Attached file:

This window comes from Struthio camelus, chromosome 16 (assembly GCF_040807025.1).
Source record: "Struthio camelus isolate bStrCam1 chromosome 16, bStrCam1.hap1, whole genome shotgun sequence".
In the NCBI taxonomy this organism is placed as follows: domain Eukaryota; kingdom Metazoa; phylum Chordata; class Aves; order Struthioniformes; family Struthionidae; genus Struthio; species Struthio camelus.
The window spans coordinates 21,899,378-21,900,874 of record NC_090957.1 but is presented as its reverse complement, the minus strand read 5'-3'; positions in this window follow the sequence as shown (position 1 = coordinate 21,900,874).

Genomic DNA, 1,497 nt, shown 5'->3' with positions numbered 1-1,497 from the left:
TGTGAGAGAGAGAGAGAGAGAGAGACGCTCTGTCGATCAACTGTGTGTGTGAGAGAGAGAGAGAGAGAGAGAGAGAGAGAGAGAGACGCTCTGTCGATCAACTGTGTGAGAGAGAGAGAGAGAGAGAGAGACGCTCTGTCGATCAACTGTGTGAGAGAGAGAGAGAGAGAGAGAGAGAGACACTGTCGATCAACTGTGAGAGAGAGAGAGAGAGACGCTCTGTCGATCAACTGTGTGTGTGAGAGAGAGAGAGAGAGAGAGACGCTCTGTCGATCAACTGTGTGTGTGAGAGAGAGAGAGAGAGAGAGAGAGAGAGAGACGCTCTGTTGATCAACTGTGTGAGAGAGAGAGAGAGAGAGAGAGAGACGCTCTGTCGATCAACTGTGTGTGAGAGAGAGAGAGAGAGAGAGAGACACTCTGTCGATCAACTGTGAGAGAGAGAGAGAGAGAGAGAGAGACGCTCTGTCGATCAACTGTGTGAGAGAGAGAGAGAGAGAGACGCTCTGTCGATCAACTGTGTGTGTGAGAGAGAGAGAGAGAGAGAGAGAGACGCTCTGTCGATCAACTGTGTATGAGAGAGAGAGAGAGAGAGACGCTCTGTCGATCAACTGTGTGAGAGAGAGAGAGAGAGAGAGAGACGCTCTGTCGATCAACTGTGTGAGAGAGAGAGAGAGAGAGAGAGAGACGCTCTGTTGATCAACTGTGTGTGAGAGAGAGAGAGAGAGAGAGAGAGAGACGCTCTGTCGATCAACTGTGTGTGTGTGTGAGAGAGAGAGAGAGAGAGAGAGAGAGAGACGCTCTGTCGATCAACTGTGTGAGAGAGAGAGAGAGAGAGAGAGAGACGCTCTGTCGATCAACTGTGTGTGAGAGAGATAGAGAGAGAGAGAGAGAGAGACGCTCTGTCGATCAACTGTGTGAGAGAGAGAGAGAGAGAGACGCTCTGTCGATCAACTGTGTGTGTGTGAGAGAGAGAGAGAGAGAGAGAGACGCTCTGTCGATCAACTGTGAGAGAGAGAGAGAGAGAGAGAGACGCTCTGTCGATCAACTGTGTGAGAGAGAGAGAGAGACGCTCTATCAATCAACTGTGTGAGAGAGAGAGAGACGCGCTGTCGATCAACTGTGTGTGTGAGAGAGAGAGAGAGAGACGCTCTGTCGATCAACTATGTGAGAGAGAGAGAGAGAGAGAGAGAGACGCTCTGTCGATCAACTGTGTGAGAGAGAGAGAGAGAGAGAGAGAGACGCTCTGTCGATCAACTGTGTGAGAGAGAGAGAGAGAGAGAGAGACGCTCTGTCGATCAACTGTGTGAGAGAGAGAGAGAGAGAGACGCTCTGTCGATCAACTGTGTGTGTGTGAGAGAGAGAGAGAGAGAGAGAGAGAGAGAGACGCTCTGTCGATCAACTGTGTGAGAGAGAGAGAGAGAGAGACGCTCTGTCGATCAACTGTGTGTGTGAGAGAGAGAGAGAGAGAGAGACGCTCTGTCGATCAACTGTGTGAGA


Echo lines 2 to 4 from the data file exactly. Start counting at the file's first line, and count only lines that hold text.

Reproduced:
Source record: "Struthio camelus isolate bStrCam1 chromosome 16, bStrCam1.hap1, whole genome shotgun sequence".
In the NCBI taxonomy this organism is placed as follows: domain Eukaryota; kingdom Metazoa; phylum Chordata; class Aves; order Struthioniformes; family Struthionidae; genus Struthio; species Struthio camelus.
The window spans coordinates 21,899,378-21,900,874 of record NC_090957.1 but is presented as its reverse complement, the minus strand read 5'-3'; positions in this window follow the sequence as shown (position 1 = coordinate 21,900,874).